- If you make a mistake, own it, and do your best not to make the same mistake.
- If the church isn’t growing, own it, and pray and work hard to regain momentum.
- If the morale of the team is low, own it, and start today to improve it.
You get the idea.
Healthy teams are open and honest about their flaws, and they get up every day to make things better.
4) Commitment to the vision and each other is unwavering.
I didn’t know what “I’ve got your six” meant until a few years ago when one of my prayer partners texted that phrase to me after he read one of my prayer requests.
It originated in WWI with fighter pilots referring to the rear of their plane as “their six.” (Six o’clock is straight behind you and sets up the best strike zone.) It later evolved to being used anywhere in combat, like “I’ve got your six.” Meaning, obviously, I’ve got your back, I’ve got you covered.
“I’ve got your six” kind of commitment and loyalty to each other on the team is paramount.
Team commitment and loyalty, however, must be directed; they need vision. A common goal is required so that everyone on the team is headed in the same direction for the same reason.
That’s the only authentic way to engender that level of commitment and loyalty.
5) Spiritual authenticity is natural, not an add on.
Spiritual authenticity among your team does not infer spiritual flawlessness; it means your team naturally pursues their relationship with Jesus and realize consistent growth in spiritual maturity.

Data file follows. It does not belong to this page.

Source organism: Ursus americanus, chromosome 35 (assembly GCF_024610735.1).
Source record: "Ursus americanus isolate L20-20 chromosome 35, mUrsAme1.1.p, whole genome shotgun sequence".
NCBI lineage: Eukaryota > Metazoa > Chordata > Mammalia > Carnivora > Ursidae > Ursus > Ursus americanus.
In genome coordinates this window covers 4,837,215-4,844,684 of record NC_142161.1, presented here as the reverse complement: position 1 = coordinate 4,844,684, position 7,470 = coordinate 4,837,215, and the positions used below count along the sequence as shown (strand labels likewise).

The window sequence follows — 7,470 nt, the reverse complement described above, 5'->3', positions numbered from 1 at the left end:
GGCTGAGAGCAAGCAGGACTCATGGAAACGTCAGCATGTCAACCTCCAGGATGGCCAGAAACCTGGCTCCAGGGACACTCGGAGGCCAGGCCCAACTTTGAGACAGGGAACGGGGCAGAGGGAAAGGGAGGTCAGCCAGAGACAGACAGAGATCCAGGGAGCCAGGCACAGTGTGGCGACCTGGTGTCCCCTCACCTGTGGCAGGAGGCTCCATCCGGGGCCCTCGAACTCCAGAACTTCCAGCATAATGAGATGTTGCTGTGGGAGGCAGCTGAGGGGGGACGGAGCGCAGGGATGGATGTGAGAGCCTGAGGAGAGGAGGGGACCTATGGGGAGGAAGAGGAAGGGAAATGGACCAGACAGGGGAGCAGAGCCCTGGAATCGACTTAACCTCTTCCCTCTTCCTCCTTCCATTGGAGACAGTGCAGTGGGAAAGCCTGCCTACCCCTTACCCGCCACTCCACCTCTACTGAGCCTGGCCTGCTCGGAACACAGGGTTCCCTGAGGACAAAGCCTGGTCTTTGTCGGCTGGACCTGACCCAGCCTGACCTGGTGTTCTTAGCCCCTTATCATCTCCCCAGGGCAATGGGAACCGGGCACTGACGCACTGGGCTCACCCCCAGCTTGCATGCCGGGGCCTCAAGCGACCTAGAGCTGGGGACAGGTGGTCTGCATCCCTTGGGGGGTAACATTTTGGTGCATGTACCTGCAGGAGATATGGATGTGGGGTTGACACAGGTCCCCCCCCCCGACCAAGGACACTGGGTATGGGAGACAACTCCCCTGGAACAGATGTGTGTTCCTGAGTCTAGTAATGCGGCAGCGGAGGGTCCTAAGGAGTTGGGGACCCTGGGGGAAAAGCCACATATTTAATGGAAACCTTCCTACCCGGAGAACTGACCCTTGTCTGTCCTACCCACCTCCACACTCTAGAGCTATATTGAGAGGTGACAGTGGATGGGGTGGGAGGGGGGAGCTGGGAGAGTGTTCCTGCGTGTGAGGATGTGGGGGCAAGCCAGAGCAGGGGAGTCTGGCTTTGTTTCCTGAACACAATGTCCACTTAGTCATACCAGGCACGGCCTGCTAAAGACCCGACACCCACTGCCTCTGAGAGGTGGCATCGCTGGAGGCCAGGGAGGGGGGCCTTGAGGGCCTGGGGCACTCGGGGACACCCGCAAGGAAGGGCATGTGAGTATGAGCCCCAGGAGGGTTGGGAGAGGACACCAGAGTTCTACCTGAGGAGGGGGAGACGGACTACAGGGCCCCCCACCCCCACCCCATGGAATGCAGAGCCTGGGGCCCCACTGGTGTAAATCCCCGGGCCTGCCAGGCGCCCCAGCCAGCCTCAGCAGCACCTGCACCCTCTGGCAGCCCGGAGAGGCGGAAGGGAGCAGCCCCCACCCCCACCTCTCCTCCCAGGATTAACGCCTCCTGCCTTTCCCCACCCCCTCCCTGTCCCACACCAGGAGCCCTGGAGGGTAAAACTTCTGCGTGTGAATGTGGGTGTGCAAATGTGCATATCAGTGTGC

Spiritual authenticity indicates honest self-awareness about strengths and shortcomings regarding your walk with God and a humble willingness to make spiritual growth a central focus.
Let’s make this practical. Spiritual authenticity means that prayer isn’t an add-on to your life; it’s core to your life.
Another practical way that spiritual authenticity reveals itself is the receptivity of your heart to hear God’s voice and obey.
Here are three simple questions that will tell you much.
- Does your team pray together?
- Do groups of your team pray together other than to start or close a meeting?
- Is one to one prayer common on your team?
Please don’t let these three questions produce any guilt or “check box” kind of behavior. Just use them as a prompt to ask if prayer is where you want it to be amongst your team.
6) Work and play integrate well together.
It might sound like work and play don’t belong together, but they really do.
Play at work doesn’t mean goofing off; it means a playful spirit, laughter, and a sense of enjoying each other while you work.
Yes, some might take advantage of it, and instead of a few minutes over a cup of coffee, 30 minutes later, they start working again, but that’s not most people. Lead to the whole group and speak directly to those who may take advantage of it.
Sometimes flat out play is good too!
There are dozens of possibilities, from simple things like out for ice cream to a little basketball out in the parking lot.
Your team will actually get more done with a playful spirit, and they will enjoy it more!
7) Accountability is high, expectations are clear, and performance is strong.
All teams want to win, and that’s only possible with clear vision, accountability to goals and expectations, and everyone doing their best.
Does everyone on your team know the vision and exactly what their role is along with what is expected?
Three practical and important questions for you and your team:
- Does each person have a clear knowledge of their expectations?
- Are you developing your team in their needed leadership skills and providing consistent coaching?
- Are you willing to have tough conversations when needed?